So before we start these, this exercise, I wanna ask you this question and you've gotta answer it. 'cause That's the only way this <laugh> this exercise is gonna work. Where in your life do you feel self-doubt? Do you feel not enough? Do you feel shame because you don't know enough where or do you just feel just very small, right? You feel very small. I want you to ask yourself that question because the answer to that question is going to be part of that ex part of this exercise. So when I asked my client this, she said specifically when she went into her trial partner's office, that she would offer up a strategy in trial and then her trial partner would respond, no, I don't wanna go that way, or No, that's, that's not the way I wanna go with this one. And so that response, that those words that the trial partner said would then filter into her head and her brain would make it mean that she didn't know what she was doing.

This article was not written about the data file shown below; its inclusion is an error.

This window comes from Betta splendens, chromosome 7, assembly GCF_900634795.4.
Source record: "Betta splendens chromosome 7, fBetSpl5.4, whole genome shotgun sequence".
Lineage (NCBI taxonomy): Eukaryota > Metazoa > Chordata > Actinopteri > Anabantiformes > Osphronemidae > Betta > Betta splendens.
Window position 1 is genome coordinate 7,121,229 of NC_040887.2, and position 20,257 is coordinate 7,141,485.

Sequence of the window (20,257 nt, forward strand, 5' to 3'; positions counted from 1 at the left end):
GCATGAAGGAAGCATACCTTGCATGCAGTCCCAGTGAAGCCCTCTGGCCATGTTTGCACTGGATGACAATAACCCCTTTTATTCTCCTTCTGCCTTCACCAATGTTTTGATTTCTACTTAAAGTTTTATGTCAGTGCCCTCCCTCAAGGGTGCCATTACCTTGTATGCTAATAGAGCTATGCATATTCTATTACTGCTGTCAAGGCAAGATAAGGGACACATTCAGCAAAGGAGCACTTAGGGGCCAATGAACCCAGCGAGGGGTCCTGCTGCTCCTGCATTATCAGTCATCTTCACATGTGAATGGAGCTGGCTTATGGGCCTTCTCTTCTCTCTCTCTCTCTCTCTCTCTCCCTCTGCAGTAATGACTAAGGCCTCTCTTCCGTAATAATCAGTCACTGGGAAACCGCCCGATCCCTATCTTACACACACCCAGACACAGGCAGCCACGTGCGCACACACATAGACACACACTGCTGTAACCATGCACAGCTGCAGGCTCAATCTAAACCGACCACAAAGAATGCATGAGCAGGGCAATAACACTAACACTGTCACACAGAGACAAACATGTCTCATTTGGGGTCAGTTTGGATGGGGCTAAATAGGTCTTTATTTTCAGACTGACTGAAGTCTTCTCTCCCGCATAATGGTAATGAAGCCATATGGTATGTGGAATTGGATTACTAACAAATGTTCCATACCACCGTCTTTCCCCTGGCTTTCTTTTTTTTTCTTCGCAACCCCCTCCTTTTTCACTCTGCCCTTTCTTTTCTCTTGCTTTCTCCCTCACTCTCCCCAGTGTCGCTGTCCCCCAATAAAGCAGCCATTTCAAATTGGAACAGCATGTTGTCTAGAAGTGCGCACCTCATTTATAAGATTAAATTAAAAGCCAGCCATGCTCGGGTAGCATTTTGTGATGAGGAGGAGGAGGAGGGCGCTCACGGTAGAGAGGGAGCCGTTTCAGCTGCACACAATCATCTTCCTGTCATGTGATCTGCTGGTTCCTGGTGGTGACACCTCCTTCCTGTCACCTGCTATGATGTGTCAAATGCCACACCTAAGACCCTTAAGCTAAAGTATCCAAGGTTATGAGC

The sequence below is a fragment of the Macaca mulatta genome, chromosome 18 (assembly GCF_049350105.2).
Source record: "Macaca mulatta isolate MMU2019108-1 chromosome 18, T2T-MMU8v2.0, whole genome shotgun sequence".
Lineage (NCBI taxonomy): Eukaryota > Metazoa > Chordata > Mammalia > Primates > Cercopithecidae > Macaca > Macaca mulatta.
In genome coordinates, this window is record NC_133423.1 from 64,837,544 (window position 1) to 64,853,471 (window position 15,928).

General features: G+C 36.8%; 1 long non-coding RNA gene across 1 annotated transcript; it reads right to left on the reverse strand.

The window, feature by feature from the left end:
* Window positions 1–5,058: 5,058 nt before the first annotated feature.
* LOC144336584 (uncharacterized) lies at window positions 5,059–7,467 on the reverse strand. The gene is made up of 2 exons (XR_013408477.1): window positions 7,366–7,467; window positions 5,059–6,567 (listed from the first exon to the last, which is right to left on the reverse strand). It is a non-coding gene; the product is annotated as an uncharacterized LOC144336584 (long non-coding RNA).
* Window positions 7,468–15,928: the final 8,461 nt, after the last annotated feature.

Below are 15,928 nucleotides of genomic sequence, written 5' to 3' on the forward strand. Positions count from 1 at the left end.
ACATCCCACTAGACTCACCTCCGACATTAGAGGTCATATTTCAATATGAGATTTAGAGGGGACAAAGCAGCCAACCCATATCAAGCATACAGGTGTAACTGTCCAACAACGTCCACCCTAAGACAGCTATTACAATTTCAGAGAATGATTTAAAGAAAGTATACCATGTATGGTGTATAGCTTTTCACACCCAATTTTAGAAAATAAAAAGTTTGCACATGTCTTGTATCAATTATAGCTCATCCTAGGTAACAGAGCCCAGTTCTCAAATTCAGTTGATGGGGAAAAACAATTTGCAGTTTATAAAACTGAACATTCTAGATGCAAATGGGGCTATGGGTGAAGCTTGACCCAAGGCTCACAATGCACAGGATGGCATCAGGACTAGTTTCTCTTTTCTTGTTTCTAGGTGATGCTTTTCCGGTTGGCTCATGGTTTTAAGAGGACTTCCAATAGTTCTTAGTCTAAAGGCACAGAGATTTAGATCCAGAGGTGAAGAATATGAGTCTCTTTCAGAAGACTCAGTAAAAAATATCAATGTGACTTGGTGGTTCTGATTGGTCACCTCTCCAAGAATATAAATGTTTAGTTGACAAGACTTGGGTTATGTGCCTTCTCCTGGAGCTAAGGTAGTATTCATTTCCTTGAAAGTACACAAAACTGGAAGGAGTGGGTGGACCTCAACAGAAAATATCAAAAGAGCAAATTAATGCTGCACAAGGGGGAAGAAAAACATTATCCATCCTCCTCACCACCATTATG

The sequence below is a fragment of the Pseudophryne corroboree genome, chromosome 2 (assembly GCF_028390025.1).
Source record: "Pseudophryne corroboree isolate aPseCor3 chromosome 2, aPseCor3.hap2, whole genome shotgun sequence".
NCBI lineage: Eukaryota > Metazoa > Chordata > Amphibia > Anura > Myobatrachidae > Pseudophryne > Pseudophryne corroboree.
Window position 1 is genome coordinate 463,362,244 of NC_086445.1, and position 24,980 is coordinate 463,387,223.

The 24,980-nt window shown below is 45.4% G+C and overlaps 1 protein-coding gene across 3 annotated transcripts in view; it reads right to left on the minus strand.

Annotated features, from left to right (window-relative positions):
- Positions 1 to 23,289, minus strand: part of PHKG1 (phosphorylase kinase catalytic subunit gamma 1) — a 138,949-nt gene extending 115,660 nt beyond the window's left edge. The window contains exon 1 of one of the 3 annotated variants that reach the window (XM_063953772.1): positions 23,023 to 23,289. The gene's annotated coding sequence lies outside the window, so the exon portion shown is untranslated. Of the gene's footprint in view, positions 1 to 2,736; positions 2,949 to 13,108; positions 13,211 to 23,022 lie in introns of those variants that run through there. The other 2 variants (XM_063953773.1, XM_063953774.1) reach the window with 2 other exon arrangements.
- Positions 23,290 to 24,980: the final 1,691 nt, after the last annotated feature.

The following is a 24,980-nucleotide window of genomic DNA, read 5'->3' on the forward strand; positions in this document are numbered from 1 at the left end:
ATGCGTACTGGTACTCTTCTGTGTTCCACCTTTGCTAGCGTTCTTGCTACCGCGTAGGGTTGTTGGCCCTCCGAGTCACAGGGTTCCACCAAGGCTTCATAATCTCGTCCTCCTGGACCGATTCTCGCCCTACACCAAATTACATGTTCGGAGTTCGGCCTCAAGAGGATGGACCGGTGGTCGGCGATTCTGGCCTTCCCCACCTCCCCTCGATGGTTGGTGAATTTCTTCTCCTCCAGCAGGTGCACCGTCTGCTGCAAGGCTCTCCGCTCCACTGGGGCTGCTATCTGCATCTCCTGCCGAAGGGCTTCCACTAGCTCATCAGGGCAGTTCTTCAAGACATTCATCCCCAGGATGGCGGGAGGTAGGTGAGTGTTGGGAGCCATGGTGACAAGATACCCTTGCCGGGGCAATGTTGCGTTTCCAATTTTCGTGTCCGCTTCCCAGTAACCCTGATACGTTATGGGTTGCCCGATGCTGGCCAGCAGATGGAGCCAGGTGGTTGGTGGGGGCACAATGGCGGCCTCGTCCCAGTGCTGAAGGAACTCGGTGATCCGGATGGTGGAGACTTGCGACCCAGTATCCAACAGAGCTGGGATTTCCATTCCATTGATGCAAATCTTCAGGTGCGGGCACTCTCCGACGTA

And then she would feel shame. And then the action she would take would be to either fall silent or to just go blank, right? She would just totally go blank. So any explanation the trial partner offered for their, their decision to say no, she couldn't absorb it. She wasn't able to retain any of it, and she couldn't necessarily articulate questions in a way that made sense. So she wasn't getting what she needed from that interaction in order to improve herself and her trial skills. So the result was, is that she never got better. What I wanna share with you is that this, if you're feeling self-doubt somewhere in your life, I, I wanna share with you that there's something happening right now in your brain. Your brain is making it means something about you, and it's creating self-doubt. So let, let me walk you through this particular part of the exercise and then we're gonna walk you into the next part of the exercise to help build that self-confidence that's gonna get you a better result.